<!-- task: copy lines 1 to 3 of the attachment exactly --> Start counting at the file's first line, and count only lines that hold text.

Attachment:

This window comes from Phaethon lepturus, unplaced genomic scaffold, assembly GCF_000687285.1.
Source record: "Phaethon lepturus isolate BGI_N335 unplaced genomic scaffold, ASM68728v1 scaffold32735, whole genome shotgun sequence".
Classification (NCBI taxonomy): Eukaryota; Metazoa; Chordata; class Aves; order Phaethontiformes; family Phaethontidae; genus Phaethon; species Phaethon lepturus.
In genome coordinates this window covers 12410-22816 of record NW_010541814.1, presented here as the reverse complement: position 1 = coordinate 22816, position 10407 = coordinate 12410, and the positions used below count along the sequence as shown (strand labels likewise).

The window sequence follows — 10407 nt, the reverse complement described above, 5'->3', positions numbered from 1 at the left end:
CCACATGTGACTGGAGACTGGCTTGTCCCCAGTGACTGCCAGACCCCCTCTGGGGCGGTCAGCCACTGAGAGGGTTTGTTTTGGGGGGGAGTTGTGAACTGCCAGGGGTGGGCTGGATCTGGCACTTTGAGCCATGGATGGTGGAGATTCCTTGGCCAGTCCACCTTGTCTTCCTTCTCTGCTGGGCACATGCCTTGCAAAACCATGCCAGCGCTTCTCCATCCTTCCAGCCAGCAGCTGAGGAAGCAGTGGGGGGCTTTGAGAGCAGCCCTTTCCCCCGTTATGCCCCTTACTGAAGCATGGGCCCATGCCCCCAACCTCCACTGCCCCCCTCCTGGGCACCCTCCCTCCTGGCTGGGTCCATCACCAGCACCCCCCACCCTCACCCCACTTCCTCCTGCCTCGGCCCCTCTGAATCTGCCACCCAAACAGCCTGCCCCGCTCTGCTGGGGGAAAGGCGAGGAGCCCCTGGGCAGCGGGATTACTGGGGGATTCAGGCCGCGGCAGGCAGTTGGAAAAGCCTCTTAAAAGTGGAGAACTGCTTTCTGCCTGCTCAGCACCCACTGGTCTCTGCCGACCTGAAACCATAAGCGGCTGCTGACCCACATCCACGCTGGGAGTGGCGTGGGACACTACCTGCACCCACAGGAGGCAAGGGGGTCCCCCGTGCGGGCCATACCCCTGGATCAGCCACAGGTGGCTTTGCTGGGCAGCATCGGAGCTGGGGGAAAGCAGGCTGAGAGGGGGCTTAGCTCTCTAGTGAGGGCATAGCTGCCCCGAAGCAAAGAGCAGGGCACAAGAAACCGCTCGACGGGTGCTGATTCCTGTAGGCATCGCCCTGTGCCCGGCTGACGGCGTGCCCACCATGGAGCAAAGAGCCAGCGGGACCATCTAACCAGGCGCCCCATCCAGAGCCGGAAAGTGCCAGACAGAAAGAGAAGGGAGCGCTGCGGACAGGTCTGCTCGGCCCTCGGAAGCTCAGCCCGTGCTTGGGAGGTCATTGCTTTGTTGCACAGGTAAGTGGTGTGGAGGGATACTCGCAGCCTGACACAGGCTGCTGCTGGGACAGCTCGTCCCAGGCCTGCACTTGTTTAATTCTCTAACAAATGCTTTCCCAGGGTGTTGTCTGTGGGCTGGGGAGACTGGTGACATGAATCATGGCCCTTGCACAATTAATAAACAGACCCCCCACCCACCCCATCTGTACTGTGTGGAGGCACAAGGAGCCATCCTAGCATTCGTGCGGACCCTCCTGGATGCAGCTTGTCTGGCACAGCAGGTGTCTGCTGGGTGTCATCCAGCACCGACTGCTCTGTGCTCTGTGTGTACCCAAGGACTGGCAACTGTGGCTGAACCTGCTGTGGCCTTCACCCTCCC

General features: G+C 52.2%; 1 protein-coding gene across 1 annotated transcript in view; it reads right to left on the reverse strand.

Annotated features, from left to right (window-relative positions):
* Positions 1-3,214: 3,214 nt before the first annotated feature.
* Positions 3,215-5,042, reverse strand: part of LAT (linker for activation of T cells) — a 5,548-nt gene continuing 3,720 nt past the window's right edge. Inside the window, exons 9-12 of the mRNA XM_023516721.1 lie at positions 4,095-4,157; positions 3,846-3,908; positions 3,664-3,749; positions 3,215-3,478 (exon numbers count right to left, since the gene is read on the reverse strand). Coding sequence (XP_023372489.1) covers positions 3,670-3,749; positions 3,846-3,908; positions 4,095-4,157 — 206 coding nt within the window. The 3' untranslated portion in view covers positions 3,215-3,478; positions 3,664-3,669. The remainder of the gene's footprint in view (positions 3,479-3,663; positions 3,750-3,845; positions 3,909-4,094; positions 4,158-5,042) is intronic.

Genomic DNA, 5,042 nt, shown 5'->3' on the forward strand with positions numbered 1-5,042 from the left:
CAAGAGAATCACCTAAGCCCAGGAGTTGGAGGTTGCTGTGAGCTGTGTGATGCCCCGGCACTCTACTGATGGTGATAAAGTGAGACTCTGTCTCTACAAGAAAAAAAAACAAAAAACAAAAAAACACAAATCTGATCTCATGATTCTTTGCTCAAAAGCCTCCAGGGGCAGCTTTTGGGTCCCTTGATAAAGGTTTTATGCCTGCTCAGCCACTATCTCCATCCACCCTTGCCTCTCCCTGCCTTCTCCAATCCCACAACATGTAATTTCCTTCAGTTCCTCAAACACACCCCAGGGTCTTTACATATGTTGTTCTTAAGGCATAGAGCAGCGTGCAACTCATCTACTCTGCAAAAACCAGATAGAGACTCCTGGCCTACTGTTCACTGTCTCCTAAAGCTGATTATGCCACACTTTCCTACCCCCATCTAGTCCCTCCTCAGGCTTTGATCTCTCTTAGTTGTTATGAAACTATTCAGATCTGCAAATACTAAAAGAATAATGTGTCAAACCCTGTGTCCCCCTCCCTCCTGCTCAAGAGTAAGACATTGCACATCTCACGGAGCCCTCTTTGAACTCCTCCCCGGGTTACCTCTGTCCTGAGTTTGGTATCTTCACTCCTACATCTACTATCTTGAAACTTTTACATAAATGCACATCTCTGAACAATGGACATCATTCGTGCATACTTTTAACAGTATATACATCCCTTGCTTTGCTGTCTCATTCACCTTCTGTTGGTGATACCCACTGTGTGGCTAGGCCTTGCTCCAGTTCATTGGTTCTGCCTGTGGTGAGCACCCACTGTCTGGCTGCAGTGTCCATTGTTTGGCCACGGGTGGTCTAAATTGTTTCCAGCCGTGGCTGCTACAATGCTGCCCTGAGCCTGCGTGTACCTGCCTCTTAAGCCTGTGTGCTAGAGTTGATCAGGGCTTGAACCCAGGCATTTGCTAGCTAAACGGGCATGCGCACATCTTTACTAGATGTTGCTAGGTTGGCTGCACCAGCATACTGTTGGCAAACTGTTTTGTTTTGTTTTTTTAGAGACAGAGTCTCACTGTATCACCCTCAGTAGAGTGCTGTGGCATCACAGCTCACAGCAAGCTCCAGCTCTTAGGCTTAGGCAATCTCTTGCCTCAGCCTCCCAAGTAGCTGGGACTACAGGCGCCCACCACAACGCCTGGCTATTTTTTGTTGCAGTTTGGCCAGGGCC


This window comes from Phaethon lepturus, unplaced genomic scaffold, assembly GCF_000687285.1.
Source record: "Phaethon lepturus isolate BGI_N335 unplaced genomic scaffold, ASM68728v1 scaffold32735, whole genome shotgun sequence".
Classification (NCBI taxonomy): Eukaryota; Metazoa; Chordata; class Aves; order Phaethontiformes; family Phaethontidae; genus Phaethon; species Phaethon lepturus.